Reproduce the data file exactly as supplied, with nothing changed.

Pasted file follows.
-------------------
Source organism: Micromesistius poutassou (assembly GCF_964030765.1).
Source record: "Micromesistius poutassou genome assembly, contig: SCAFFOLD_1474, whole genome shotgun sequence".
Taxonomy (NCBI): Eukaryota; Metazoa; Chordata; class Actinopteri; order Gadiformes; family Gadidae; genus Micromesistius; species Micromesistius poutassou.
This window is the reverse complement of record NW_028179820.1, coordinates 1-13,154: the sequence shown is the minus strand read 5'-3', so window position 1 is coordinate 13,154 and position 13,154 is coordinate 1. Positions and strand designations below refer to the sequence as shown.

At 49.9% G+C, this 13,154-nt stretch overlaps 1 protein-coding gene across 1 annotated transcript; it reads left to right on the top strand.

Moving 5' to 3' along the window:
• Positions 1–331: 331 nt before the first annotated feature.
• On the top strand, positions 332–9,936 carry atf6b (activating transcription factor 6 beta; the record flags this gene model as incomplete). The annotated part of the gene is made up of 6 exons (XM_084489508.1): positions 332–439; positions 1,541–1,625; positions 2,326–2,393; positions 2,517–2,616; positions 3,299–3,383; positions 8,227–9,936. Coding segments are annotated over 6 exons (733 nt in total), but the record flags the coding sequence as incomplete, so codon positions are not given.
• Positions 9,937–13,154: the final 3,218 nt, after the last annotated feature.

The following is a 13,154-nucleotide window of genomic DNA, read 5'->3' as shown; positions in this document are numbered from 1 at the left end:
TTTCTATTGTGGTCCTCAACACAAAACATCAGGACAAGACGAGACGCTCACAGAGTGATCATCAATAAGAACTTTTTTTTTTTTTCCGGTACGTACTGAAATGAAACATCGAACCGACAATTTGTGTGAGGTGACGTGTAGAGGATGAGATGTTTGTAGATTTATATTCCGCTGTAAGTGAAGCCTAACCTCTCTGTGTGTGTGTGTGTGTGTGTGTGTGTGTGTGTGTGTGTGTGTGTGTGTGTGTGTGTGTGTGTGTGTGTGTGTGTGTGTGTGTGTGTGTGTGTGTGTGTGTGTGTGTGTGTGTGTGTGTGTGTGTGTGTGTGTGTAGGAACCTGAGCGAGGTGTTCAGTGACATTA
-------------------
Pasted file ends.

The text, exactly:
Source organism: Micromesistius poutassou (assembly GCF_964030765.1).
Source record: "Micromesistius poutassou genome assembly, contig: SCAFFOLD_1474, whole genome shotgun sequence".
Taxonomy (NCBI): Eukaryota; Metazoa; Chordata; class Actinopteri; order Gadiformes; family Gadidae; genus Micromesistius; species Micromesistius poutassou.
This window is the reverse complement of record NW_028179820.1, coordinates 1-13,154: the sequence shown is the minus strand read 5'-3', so window position 1 is coordinate 13,154 and position 13,154 is coordinate 1. Positions and strand designations below refer to the sequence as shown.

At 49.9% G+C, this 13,154-nt stretch overlaps 1 protein-coding gene across 1 annotated transcript; it reads left to right on the top strand.

Moving 5' to 3' along the window:
• Positions 1–331: 331 nt before the first annotated feature.
• On the top strand, positions 332–9,936 carry atf6b (activating transcription factor 6 beta; the record flags this gene model as incomplete). The annotated part of the gene is made up of 6 exons (XM_084489508.1): positions 332–439; positions 1,541–1,625; positions 2,326–2,393; positions 2,517–2,616; positions 3,299–3,383; positions 8,227–9,936. Coding segments are annotated over 6 exons (733 nt in total), but the record flags the coding sequence as incomplete, so codon positions are not given.
• Positions 9,937–13,154: the final 3,218 nt, after the last annotated feature.

The following is a 13,154-nucleotide window of genomic DNA, read 5'->3' as shown; positions in this document are numbered from 1 at the left end:
TTTCTATTGTGGTCCTCAACACAAAACATCAGGACAAGACGAGACGCTCACAGAGTGATCATCAATAAGAACTTTTTTTTTTTTTCCGGTACGTACTGAAATGAAACATCGAACCGACAATTTGTGTGAGGTGACGTGTAGAGGATGAGATGTTTGTAGATTTATATTCCGCTGTAAGTGAAGCCTAACCTCTCTGTGTGTGTGTGTGTGTGTGTGTGTGTGTGTGTGTGTGTGTGTGTGTGTGTGTGTGTGTGTGTGTGTGTGTGTGTGTGTGTGTGTGTGTGTGTGTGTGTGTGTGTGTGTGTGTGTGTGTGTGTGTGTGTGTGTGTAGGAACCTGAGCGAGGTGTTCAGTGACATTA